Whether or not the world was clamoring for a fifth ‘Predator’ movie, here it is. Despite the fact that the absolutely putrid ‘Alien Vs. Predator: Requiem’ tried to single handedly kill the franchise of both glorious monsters, a movie that made the first AVP look like ‘A Space Odyssey’, Robert Rodriguez has put on his producer’s cap, hired a director named Nimrod (note that we enjoyed Antal’s last two movies Vacancy and Armored) and put the Predator back in the jungle where it all started. There’s not at lot of depth here, not too many hidden meanings, and it’s not very complex. Predators killing humans. Just the way we like it.
An unconscious man (Adrian Brody) plummets from the sky. The man seems to know a thing or two about sky diving as he desperately tries to deploy his chute but ain’t no ripcord on this thing as it waits until he’s about five feet from the ground to automatically deploy. A little further down the line we can see that maybe a ripcord backup would be a good thing since some poor slob’s automatic chute failed to open. Anyway this dude, who refuses to give us his name until late, is joined by six other ethnically diverse strangers and a random monster in this jungle locale. These cats consist of South American sniper Isabelle (Alice Braga), Mexican enforcer Cuchillo (Danny Trejo), Yakuza strongman Hanzo (Louis Ozawa Changchien), death row felon Stans (Walton Goggins), African mercenary Mombasa (Mahershalalhashbaz Ali), Russian special ops soldier Nicoli (Oleg Tartakov) and the seemingly benign medical doctor Edwin (Topher Grace).
The dude who won’t give us his name has become the de-facto leader of this crew mainly because he seems to know his way around a jungle and is focused on getting out of this jungle, until they all discover they are not in Kansas but instead on a distant planet. No-name also figures out rather quickly, most notably by the time our crew face the Hunting Dogs from Hell, that they are being hunted. But by whom? Oddly enough Isabelle knows exactly by whom since she seemed to recognize a strung up predator at the main predator’s camp site. Why does Isabelle possess detailed information about what went down with those special op soldiers back in 1987? Beats the hell out of me, and they aren’t letting us know, but she does and she breaks it down for the surviving members of our crew, because they are being picked off, one by one.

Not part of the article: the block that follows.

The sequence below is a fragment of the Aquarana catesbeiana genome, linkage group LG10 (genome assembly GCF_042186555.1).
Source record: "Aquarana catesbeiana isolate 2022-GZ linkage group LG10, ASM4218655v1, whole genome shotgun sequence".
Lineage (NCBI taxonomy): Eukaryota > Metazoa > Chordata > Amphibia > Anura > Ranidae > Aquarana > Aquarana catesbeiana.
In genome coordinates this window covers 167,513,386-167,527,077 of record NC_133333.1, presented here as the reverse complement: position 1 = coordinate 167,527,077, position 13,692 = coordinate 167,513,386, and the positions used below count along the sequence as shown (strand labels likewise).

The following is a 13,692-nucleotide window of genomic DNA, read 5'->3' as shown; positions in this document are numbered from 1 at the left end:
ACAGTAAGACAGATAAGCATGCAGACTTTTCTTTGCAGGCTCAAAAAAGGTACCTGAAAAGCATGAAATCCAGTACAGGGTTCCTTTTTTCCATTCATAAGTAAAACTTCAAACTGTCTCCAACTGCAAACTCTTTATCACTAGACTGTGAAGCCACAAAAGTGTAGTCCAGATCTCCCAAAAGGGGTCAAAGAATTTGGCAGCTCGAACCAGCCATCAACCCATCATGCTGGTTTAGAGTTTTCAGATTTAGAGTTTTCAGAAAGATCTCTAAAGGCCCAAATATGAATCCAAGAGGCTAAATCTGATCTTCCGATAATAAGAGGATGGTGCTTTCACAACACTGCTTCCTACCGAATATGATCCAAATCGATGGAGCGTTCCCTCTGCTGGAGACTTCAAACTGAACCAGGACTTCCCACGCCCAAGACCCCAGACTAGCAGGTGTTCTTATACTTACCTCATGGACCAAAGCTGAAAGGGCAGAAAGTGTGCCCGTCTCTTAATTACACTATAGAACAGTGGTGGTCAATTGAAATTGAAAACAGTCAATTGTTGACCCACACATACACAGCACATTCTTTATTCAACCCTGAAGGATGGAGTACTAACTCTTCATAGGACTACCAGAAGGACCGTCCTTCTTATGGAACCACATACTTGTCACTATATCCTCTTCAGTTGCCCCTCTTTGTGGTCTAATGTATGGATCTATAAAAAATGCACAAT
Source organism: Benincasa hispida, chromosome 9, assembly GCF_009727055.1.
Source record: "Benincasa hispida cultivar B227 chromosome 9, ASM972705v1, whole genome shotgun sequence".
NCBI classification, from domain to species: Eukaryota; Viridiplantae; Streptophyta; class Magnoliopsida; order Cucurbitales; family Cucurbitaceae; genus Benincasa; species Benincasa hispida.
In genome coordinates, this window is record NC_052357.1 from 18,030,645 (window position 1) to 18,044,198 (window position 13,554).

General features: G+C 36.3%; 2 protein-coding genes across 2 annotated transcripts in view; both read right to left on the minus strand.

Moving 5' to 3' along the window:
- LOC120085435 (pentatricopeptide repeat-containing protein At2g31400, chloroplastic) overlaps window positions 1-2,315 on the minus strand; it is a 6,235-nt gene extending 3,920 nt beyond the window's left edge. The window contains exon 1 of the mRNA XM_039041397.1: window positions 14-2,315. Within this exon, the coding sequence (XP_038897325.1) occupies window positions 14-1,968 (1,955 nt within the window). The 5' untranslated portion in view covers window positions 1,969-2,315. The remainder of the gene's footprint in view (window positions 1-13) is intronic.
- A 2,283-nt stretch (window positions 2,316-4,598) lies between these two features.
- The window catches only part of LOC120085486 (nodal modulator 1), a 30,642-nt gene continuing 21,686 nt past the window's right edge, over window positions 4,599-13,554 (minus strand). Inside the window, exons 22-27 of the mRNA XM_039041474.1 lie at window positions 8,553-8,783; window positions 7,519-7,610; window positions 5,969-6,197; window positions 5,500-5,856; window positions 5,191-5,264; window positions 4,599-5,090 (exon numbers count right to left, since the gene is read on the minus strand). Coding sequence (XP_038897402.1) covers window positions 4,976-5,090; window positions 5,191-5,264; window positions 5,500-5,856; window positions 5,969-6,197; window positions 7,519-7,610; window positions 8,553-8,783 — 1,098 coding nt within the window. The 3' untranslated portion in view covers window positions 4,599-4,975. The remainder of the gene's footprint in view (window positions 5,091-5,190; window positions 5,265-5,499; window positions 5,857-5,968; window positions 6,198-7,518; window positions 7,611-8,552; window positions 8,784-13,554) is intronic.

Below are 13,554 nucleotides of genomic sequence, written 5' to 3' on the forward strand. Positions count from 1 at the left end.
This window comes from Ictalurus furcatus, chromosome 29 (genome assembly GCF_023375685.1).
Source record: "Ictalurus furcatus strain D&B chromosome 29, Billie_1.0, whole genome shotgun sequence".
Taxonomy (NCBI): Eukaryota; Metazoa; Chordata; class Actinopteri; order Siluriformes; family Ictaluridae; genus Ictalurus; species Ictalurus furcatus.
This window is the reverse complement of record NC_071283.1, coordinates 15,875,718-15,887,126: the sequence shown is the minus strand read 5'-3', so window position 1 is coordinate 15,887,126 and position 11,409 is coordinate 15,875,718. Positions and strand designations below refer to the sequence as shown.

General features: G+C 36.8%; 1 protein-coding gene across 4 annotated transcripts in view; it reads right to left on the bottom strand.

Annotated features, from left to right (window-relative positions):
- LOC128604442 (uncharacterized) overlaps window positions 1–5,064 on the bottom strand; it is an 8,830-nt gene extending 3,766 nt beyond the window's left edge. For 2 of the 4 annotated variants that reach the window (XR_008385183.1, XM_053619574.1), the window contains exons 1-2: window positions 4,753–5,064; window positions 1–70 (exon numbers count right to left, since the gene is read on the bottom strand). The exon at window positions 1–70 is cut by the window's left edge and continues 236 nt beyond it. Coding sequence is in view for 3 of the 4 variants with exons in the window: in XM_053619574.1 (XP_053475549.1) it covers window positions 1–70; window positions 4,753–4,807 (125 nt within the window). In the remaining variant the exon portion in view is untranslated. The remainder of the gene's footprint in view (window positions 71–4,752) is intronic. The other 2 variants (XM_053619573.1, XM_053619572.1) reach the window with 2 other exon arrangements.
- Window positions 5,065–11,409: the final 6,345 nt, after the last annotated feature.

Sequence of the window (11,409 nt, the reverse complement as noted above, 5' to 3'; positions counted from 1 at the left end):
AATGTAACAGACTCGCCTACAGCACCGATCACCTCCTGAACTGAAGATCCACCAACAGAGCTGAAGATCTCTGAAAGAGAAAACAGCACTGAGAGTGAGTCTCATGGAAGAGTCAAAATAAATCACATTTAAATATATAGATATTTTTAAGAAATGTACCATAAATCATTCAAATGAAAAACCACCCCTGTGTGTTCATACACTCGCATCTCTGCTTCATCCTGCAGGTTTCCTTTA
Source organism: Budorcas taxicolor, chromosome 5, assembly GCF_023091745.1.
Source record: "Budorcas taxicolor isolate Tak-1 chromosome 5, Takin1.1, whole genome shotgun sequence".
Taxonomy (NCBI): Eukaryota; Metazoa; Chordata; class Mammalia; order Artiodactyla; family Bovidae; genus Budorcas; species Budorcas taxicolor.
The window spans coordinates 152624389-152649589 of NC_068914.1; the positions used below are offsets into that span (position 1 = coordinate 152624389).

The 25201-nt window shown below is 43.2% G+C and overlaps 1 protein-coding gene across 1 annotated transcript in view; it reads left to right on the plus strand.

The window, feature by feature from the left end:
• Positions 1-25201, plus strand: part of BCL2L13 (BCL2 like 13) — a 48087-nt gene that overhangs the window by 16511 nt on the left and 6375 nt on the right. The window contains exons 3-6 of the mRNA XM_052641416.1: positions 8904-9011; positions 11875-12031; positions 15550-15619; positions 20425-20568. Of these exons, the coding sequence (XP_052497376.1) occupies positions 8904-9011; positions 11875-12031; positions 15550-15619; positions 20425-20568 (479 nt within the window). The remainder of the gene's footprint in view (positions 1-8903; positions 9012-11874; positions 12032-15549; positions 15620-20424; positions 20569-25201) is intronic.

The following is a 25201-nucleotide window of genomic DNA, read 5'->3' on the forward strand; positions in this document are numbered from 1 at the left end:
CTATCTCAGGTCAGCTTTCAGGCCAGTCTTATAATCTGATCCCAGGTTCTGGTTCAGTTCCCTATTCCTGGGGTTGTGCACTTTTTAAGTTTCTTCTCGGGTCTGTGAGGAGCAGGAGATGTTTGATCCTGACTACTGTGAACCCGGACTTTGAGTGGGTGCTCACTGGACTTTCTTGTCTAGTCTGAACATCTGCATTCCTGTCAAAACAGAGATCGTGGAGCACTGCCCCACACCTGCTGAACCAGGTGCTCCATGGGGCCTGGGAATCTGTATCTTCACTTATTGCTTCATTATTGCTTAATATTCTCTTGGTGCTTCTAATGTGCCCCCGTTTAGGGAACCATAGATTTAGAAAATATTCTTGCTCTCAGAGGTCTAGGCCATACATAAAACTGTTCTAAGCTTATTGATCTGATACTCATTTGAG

Now what? Well if they run, according to no-name, they’ll be playing into the predator’s hands. This is why when they get into trouble he yells ‘Ruuuuuun!’ They’ve also stumbled upon a mysterious survivor on the planet who seems to have figured out a thing or two about these alien predators who hunt humans for sport. Maybe he can help? What do you think?
Here’s the plan: The predators must have a ship, let’s kill them, get their ship which I’m sure can’t be flown by humans, and go home. Yes, it sound silly if only because it is silly but by the time the Yakuza and one of our Predator fiends face off in samurai showdown, almost anything goes at that point.
While we would probably have to hesitate somewhat at actually calling this new ‘Predator’ movie a good movie, it still has enough mayhem and chaos and exploding bodies and electrified lime green blood for us to at least call it an entertaining movie. Even though there is a script in this movie and this movie consists of some fine actors reading from this script, it is about as negligible as a movie script can get. There are characters in this movie but the development of these ‘characters’ is zero. I am slightly curious to know how these people were chosen for this little game, be it government intervention or Predator shenanigans, but that info isn’t coming. It would also be nice to know the time period that this movie is supposed to take place in. I would say ‘The Future’ since our heroes seem to take the discovery that they are on another planet with amazing ease. There was the Laurence Fishburne factor in this movie, playing the stranger, which served the purpose of… nothing really. Other than we like seeing Laurence Fishburne act.
While we could have a whole discussion on the gaping plot holes in the movie and the equal gaps in logic, we’ll generously let all of that slide because we just want to see Predators hunt humans and humans turn the tables, and we get to see just that. After the initial setup, Antal paces this movie at breakneck speed to keep the audience from focusing too much on how illogical it is, even in the illogical world it exists in. it’s violent, it’s bloody, it’s never boring and at times it’s even fun watching people explode.
Adrian Brody won’t make us forget Arnold… or Danny Glover… or Sanaa Lathan… okay, maybe he’s a slightly better hero than Sanaa, but he was a good enough action anti-hero to push this thing along with the rest of the cast doing quite well as cannon fodder waiting to die.
Without a doubt ‘Predators’ is a big stupid action movie. We like big stupid action movies. It tests the limits of its stupidity at times, but it does possess enough solid action and predator mayhem to have kept me engaged, despite its vast shortcomings.